The book explores the idea of socialism from three angles and raises the question if socialism is possible, inevitable, and desirable. Socialism as an economic and societal system was possible based on the two most important pillars of Marxian political economy: state ownership in the means of production and mandatory central planning (command economy). Nevertheless, these two characteristics are compatible only with dictatorship and do not result in a system which would be more productive and efficient than market capitalism. On this basis, socialism is neither inevitable, nor desirable, because it excludes supply side adjustment, competition, freedom, democracy and the rule of law. The three questions are analyzed through the academic works of five towering figures: Joseph A. Schumpeter, Karl Polanyi, Friedrich A. Hayek, Karl Popper and Hannah Arendt. The theoretical findings and inferences resulting from this analysis are compared with the reality of socialism as it existed rather than an imaginary uncontroversial blueprint of socialism. The book discusses the evolution of Soviet communism and its attempts with market reforms in order to solve its inherent contradictions. It concludes that the totalitarian regimes tend to fail in reforms because market freedom is inconsistent with totalitarian control. The author makes a strong case against dictatorship and authoritarianism also in the context of the fast spreading of nationalist populism around the globe.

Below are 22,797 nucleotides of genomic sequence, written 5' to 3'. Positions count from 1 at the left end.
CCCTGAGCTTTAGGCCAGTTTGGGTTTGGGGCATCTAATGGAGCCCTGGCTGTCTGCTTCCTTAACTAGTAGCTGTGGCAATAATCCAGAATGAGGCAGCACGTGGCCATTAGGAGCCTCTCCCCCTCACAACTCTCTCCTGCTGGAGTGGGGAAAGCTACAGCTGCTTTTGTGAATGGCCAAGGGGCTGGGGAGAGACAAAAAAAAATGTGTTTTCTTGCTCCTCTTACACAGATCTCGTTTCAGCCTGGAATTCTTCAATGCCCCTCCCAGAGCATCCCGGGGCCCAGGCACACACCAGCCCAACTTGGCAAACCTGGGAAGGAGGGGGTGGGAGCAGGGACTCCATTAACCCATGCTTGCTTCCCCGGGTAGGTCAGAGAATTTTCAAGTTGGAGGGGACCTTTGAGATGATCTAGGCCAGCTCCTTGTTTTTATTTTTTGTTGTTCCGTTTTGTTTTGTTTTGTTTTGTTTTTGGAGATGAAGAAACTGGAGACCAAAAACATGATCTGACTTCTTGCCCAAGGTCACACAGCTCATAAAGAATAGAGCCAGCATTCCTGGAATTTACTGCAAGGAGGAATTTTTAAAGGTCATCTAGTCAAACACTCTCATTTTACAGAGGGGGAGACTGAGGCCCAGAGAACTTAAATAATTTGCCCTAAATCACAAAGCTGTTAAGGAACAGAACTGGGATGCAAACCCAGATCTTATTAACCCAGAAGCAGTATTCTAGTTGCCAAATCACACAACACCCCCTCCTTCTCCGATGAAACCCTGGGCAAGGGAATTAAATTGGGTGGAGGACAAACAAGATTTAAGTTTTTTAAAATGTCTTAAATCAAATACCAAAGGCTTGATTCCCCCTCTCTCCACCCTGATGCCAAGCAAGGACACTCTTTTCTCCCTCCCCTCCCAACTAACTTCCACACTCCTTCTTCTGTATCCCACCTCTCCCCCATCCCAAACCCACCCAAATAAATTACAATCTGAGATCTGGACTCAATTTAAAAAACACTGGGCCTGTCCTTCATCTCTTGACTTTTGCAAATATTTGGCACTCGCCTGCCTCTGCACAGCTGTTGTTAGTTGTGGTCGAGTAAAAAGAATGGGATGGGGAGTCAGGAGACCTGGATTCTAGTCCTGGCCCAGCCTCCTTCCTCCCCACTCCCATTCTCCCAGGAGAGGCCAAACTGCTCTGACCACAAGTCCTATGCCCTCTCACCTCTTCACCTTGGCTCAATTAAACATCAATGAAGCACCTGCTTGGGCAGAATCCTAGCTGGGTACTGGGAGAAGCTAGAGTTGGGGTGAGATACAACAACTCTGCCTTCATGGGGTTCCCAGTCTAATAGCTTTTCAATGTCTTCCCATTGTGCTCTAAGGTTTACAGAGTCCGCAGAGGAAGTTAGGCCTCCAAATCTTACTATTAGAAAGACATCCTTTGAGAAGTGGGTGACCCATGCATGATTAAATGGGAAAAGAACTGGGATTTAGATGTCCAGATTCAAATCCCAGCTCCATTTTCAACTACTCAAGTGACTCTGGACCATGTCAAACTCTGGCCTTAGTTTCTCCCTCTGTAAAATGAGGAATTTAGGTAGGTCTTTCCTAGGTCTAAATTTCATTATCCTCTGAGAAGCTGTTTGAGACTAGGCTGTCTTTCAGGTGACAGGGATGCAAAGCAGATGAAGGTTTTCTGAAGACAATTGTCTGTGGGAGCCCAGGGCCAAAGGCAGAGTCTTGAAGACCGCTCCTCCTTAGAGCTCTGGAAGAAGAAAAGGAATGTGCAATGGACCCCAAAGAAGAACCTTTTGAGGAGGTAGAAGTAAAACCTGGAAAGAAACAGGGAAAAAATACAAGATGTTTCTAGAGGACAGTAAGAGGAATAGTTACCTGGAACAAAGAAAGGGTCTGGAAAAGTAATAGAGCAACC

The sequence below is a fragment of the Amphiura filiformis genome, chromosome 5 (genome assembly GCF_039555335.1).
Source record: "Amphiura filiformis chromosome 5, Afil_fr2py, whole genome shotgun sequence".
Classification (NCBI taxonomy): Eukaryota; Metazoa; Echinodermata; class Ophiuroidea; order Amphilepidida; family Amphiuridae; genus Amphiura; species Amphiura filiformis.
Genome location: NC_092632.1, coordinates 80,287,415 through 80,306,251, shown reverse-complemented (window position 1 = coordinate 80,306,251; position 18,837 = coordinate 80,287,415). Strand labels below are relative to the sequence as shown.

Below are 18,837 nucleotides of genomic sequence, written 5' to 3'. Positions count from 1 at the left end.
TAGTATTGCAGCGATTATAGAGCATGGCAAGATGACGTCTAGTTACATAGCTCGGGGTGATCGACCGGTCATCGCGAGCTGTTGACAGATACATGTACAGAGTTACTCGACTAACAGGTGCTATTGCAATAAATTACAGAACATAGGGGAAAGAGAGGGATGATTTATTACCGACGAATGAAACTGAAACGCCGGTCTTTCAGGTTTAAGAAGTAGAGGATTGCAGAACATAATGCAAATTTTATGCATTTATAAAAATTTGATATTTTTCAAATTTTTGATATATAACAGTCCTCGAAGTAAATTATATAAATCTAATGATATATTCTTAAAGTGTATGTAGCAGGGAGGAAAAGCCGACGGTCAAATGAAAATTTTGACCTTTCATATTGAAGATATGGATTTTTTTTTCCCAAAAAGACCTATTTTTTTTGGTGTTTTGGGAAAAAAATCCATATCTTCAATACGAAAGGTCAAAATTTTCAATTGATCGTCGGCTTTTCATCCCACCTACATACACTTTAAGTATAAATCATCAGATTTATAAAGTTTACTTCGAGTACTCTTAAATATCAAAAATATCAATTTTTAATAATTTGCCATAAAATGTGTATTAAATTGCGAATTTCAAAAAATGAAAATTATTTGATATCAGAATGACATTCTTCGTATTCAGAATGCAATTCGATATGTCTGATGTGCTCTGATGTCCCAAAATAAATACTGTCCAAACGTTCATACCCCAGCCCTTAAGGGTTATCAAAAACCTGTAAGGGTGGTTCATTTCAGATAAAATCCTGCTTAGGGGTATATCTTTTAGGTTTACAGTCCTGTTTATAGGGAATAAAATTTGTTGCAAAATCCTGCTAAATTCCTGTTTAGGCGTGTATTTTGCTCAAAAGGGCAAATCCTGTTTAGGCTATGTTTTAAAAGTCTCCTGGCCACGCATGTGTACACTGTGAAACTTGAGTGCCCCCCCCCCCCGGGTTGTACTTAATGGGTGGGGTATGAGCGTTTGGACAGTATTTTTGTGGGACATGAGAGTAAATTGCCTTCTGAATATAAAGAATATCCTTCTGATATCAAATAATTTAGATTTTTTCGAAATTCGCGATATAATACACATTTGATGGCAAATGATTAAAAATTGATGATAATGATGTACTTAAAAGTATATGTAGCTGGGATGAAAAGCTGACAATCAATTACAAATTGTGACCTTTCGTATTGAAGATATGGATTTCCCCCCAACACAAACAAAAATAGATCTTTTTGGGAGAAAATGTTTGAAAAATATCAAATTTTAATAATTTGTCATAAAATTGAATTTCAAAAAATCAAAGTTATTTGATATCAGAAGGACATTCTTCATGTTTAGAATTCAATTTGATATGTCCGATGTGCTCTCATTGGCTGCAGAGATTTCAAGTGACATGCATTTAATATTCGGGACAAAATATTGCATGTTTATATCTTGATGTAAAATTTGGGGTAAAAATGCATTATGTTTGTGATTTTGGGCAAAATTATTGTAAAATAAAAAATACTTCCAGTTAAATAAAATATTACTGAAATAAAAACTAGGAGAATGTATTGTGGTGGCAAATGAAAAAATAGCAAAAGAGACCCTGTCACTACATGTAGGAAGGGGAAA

Wednesday, March 24, 2021, 1:30 pm – 2:30 pm